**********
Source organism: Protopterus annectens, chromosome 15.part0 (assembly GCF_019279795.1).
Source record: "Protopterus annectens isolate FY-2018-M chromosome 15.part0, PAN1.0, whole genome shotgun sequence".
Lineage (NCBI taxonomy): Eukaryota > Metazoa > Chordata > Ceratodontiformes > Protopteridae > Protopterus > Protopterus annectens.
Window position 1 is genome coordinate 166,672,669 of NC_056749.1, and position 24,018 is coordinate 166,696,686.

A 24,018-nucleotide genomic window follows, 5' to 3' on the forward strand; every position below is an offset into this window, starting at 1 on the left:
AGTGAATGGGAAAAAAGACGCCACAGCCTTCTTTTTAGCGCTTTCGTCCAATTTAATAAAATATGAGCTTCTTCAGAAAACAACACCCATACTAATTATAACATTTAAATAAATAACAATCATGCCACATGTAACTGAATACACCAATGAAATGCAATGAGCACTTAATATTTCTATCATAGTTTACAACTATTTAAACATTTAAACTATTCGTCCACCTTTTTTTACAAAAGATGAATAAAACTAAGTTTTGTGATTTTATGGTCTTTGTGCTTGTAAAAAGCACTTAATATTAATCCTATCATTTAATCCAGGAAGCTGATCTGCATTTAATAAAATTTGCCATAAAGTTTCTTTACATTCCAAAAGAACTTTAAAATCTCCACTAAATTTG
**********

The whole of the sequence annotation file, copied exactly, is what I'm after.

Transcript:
Source organism: Protopterus annectens, chromosome 15.part0 (assembly GCF_019279795.1).
Source record: "Protopterus annectens isolate FY-2018-M chromosome 15.part0, PAN1.0, whole genome shotgun sequence".
Lineage (NCBI taxonomy): Eukaryota > Metazoa > Chordata > Ceratodontiformes > Protopteridae > Protopterus > Protopterus annectens.
Window position 1 is genome coordinate 166,672,669 of NC_056749.1, and position 24,018 is coordinate 166,696,686.

A 24,018-nucleotide genomic window follows, 5' to 3' on the forward strand; every position below is an offset into this window, starting at 1 on the left:
AGTGAATGGGAAAAAAGACGCCACAGCCTTCTTTTTAGCGCTTTCGTCCAATTTAATAAAATATGAGCTTCTTCAGAAAACAACACCCATACTAATTATAACATTTAAATAAATAACAATCATGCCACATGTAACTGAATACACCAATGAAATGCAATGAGCACTTAATATTTCTATCATAGTTTACAACTATTTAAACATTTAAACTATTCGTCCACCTTTTTTTACAAAAGATGAATAAAACTAAGTTTTGTGATTTTATGGTCTTTGTGCTTGTAAAAAGCACTTAATATTAATCCTATCATTTAATCCAGGAAGCTGATCTGCATTTAATAAAATTTGCCATAAAGTTTCTTTACATTCCAAAAGAACTTTAAAATCTCCACTAAATTTG